Images & portions of this lab have been provide by Dr. Walt Volland, Bellevue Community College
is the analysis of light spectra and the way in which light interacts with
matter. When light is analyzed it is commonly separated into its component
colors. The light source is directed on a slit and the "beam" of
light is separated using a prism or grating.
The reason that the images are lines is that the light from the lamp is focused on a narrow slit. The illustration shows the separation of a light beam into its component colors.
|You can see the specific colors emitted by the light source. A white light (Tungsten lamp or white fluorescent lamps) source will give a spectrum like the one shown above. This is an example of a continuous spectrum, also know as the visible spectrum of colors.|
|Each color has a characteristic wavelength. The wavelength is the distance between the beginning and end of a complete cycle of the light wave or the distance from one crest to the next. The crest is the tallest part of a wave and the trough is the lowest point of a wave. All colors of light travel at the same speed, 300,000 kilometers/ second. The animation shows how a prism separates photons of red light from photons of blue light. The photons of different colors fall in different positions on the color spectrum. The position is determined by the wavelength.|
|Blue light has shorter wavelength in the range of 400 nm (4000 Ångstrom or 0.00000004 m)|
|Red light has longer wavelength and is lower in energy than blue light. The wavelength of red light corresponds to the range of 700 to 600 nanometers, (7000 Ångstrom or 0.0000007 meters).|
3 Types of Spectra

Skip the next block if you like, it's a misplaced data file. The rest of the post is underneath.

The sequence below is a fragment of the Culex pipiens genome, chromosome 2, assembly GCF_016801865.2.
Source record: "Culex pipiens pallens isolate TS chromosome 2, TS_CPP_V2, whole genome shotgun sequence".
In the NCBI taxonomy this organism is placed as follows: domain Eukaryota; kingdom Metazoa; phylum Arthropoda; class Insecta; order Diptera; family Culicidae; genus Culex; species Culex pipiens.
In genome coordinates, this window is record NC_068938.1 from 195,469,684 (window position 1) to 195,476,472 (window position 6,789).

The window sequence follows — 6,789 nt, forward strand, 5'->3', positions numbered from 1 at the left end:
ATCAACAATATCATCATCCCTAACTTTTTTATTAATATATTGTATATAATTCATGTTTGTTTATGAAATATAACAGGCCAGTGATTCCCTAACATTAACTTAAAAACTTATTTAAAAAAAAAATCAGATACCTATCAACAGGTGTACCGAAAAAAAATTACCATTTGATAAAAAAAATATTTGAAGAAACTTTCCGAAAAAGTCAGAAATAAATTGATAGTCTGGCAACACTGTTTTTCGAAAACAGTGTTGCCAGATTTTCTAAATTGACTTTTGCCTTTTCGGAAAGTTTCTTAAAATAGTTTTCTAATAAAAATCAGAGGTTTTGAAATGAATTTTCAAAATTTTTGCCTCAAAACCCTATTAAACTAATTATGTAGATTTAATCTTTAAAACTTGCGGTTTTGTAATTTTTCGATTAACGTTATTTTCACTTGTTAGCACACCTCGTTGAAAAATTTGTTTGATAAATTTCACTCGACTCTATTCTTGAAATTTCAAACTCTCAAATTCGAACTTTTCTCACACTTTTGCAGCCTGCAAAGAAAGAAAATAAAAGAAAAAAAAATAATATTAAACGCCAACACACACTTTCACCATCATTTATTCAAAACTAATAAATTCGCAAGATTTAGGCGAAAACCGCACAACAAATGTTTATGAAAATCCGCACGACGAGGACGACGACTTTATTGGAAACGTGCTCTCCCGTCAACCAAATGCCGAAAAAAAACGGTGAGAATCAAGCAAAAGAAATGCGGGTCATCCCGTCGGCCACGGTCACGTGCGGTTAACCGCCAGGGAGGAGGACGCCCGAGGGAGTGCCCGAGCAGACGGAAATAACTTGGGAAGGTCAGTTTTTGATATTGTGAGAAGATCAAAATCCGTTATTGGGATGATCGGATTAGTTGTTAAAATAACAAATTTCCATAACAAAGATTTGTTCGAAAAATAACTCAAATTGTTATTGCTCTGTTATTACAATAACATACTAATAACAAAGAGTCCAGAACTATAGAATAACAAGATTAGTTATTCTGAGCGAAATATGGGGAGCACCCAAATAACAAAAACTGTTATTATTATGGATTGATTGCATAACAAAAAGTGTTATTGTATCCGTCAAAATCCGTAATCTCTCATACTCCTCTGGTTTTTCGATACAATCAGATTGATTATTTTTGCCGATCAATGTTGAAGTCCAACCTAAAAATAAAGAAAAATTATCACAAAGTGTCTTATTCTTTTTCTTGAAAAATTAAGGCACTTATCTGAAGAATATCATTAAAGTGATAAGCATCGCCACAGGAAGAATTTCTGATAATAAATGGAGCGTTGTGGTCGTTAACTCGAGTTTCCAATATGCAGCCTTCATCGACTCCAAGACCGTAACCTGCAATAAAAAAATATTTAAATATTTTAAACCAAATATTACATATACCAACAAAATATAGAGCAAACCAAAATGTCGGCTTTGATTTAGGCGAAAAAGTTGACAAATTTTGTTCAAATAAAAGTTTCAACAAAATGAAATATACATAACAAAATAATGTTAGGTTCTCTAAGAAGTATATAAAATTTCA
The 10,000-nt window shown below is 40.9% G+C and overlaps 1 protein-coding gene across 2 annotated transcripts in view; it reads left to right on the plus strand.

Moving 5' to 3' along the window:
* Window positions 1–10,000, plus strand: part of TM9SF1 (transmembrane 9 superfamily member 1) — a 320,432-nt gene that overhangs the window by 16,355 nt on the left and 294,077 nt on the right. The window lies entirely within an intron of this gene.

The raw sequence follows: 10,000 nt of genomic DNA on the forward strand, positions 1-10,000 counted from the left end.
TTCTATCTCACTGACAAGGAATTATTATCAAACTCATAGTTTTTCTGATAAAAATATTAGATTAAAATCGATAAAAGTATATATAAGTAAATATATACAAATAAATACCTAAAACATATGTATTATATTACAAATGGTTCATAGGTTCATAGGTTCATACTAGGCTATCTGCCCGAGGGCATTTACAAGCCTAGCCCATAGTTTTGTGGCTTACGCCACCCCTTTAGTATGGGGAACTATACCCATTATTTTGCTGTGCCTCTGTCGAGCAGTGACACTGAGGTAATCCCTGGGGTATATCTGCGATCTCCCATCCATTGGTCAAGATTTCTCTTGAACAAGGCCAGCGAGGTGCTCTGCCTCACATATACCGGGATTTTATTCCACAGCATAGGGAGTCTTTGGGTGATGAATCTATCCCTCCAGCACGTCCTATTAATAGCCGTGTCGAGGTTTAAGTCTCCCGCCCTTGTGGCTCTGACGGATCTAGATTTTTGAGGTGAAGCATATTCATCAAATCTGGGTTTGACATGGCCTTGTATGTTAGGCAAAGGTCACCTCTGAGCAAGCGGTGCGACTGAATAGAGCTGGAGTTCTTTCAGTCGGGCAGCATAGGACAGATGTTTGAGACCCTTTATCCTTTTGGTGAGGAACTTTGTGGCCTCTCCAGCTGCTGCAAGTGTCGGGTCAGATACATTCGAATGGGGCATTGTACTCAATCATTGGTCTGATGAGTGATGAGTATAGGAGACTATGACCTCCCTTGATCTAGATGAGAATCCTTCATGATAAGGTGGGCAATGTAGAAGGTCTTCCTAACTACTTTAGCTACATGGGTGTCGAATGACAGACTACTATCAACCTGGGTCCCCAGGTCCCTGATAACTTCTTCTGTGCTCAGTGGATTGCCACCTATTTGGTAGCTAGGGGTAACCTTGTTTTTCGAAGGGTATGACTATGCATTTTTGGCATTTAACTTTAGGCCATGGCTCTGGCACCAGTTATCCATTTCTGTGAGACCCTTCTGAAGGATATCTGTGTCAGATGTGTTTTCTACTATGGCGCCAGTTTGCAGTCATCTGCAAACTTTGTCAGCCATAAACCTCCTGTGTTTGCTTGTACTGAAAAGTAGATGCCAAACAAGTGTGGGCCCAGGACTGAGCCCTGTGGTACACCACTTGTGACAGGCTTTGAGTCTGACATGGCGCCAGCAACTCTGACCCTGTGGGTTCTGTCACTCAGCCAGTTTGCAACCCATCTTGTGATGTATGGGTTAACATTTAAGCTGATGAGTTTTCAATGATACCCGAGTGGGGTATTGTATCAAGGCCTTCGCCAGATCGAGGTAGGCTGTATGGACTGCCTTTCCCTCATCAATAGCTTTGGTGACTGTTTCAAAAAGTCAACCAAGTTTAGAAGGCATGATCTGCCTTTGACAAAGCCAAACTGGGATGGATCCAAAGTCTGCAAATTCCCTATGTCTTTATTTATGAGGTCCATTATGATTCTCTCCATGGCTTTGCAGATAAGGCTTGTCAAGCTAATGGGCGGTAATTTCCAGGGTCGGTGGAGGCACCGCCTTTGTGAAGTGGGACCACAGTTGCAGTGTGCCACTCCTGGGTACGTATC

Spectrum- produced by a glowing solid, liquid, or gas under
certain conditions. This spectrum consists of a continuous set of emission
lines side by side, with no gaps, and appearing as a smooth transition of
all colors from red to violet.
2. Dark-Line Spectrum / Absorption Spectrum- produced when a cooler gas lies between the observer and an object emitting a continuous spectrum. The cooler gas absorbs specific wavelengths of radiation passing through it. This spectrum appears as a continuous spectrum of all colors with a number of gaps or dark lines throughout it.
3. Bright-Line Spectrum / Emission Spectrum- produced by a glowing gas which radiates energy at specific wavelengths characteristic of the element or elements composing the gas. This spectrum consists of a number of bright lines against a dark background. Different elements produce different spectra. These different spectra are called the atomic spectra and are unique enough to be thought of as a finger print of the element. See Part 2 below.
|Emission Spectroscopy - Identification of Elements|
Click on each element
name below to view its flame test.
Part 2 Emission line spectra for selected elements